Mary’s troubles were enhanced by her health.  She suffered from dyspepsia.  Early on the morning of February 25, 1887 Mary did not make her normal appearance.  Concerned, Sarah instigated a search of the house.  The following day The Times reported “She was found hanging to a grating in the rear of the cellar.  She had twisted a large handkerchief into a rope.”  Mary Howell’s last minutes were apparently horrific.  “The space between the grating and the floor was so small that the woman was compelled to draw up her feet to bring her weight to bear on the rope.”

Until only a few years ago, the magnificent 1839 paneled entrance door with carved anthemion designs had survived.
Despite the awful happenings in the house, it continued to be operated as a boarding house.  The following year an advertisement in The Sun offered “Single and double rooms with board; terms moderate; fire, gas and bath.”  In 1889 another caveat was added, “strictly respectable;” and in 1892 the terms had changed to “gentlemen only.”  The once-upscale tone of the residence, by now, had noticeably degraded.

The decision to convert the boarding house to a male-only establishment may have had its drawbacks.  On April 3, 1905 Acting Inspector Hogan of the Second Inspection District and three “of his sleuths” arrested three men, charged with “running a hand-book at 124 Waverley place,” according to The Sun.  John Roberts, William Bishop, and Joseph Larbee operated an illegal horse betting operation here.

A witness before the U.S. Senate’s Committee on Interstate Commerce later explained how it worked.  “If I am running a handbook, I accept no money from anybody except somebody I know.  There is no chance for the officers of the law to get into a pool room that runs under cover unless they are introduced by some of the fraternity.”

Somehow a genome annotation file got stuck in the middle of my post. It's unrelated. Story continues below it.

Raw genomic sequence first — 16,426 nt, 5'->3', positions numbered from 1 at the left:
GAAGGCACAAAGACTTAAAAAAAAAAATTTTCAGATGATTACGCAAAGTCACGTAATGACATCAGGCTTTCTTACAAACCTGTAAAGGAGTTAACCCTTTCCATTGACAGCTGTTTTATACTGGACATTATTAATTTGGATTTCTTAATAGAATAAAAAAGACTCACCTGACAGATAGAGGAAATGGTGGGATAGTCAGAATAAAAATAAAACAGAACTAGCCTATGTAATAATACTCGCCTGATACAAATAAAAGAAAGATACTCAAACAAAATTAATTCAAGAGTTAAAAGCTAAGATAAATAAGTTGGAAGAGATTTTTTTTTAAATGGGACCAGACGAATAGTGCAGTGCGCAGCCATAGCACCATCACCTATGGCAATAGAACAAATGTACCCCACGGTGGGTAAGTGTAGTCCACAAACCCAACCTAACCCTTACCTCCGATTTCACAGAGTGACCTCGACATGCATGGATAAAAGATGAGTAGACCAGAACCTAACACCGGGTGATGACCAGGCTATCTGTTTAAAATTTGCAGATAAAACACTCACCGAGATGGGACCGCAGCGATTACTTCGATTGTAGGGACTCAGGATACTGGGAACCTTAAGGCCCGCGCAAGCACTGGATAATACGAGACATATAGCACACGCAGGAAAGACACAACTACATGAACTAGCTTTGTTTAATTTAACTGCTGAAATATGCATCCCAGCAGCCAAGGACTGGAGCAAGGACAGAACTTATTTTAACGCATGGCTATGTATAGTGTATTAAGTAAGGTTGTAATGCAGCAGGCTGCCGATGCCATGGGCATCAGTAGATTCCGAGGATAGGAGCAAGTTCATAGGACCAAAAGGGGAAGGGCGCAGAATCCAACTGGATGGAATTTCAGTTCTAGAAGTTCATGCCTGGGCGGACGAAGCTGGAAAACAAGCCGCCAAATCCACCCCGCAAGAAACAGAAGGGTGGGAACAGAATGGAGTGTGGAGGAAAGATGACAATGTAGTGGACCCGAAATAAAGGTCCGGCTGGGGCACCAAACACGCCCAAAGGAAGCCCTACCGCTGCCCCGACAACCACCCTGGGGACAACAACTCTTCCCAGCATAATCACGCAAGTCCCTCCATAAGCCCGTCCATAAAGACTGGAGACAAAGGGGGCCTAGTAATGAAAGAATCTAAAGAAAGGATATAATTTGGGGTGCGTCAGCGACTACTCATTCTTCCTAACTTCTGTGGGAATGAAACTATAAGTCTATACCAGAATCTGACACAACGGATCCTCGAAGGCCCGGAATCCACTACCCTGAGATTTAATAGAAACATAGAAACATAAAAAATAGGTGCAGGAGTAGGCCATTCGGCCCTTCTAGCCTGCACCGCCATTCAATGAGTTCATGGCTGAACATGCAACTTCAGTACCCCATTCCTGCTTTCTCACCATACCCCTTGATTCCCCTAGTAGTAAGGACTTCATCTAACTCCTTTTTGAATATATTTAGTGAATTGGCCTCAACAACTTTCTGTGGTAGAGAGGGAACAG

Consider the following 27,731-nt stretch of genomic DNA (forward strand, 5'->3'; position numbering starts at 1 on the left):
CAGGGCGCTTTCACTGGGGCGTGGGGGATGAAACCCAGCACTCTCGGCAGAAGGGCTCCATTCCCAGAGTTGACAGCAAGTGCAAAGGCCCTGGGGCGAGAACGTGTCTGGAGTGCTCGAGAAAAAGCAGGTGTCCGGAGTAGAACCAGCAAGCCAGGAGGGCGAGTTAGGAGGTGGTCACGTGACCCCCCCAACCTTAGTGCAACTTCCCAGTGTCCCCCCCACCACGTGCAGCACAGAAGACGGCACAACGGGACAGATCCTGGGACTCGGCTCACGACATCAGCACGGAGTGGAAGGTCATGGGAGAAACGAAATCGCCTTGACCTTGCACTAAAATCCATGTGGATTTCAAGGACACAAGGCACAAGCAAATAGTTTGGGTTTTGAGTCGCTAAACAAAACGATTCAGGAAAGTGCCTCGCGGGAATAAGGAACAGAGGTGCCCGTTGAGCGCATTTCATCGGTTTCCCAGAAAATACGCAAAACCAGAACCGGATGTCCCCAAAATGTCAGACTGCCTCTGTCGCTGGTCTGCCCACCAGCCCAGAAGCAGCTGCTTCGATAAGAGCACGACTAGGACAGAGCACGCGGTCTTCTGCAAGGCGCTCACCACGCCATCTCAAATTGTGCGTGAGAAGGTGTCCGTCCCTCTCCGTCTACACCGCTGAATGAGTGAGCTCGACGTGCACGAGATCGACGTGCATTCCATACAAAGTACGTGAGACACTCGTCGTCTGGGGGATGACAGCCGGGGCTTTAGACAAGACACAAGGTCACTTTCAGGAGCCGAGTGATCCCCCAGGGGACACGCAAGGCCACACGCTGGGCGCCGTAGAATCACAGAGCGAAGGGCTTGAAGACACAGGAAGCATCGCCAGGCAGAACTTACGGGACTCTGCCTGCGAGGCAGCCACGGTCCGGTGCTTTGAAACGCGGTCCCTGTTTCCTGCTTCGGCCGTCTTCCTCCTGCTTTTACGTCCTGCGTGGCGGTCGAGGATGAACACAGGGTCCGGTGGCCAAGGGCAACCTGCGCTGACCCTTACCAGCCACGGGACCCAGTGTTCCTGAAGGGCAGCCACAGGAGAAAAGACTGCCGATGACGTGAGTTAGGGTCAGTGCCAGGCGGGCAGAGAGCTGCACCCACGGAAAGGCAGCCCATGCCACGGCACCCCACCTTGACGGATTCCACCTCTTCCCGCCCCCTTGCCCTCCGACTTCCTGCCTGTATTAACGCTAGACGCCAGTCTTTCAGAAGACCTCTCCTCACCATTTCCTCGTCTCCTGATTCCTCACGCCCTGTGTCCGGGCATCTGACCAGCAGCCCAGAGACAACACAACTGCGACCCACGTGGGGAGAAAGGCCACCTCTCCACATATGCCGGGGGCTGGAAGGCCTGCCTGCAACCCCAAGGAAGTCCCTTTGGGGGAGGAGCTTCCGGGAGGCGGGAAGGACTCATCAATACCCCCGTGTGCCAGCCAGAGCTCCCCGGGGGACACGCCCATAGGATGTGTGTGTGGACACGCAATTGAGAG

Despite being on the fringe of the still-fashionable Washington Square, the boarding house continued to draw blue collar residents.  In 1909 James J. Crawford, a fire fighter, was earning $647.50 a year—about $17,000 today.

But change was taking place in Greenwich Village.  Now the center of Manhattan’s bohemian culture, subterranean coffee and tea shops sprung up, populated by artists, musicians, poets and writers.   And a real estate developer, Vincent Pepe, was making his mark in the neighborhood by renovating vintage structures into modern homes and studios.   In 1915 he purchased No. 124 Waverly Place (by now the street name had lost its second “e”) for $20,000 in cash and set to work making it over.

On December 4, 1915 The Real Estate Record & Builders’ Guide outlined the far-reaching changes Pepe & Brother had done.  “At 124 Waverly place was a four-story, American-basement house…It had old-fashioned mahogany doors, trim and mantles, a plumbing system of bygone years and, in fact, was generally decrepit.  For the last twelve years it had been used as a rooming house.”

The article explained that Pepe’s architect, Frank M. Vitolo, had removed the central pier of the openings to the right of the entrance to make broad studio windows.  He added stucco to “the front wall and erected iron balconies for window boxes on each floor; rearranged the basement so as to provide an apartment for the janitor in the rear and a single room studio with bath in front.”

Real Estate Record & Builder's Guide, February 3, 1917 (copyright expired)

The plans called for “On the parlor floor to erect a partition to provide a kitchenette, the other rooms to remain as they were.  The second floor was altered by removing partitions to make a large front room, and the third and fourth floors were treated in almost the same manner.  On the top floor, however, the roof beams were raised in front about eight feet and in the rear three feet, to provide for a studio window opening.”

The Real Estate Record & Builders' Guide published before and after examples -- December 4, 1915 (copyright expired)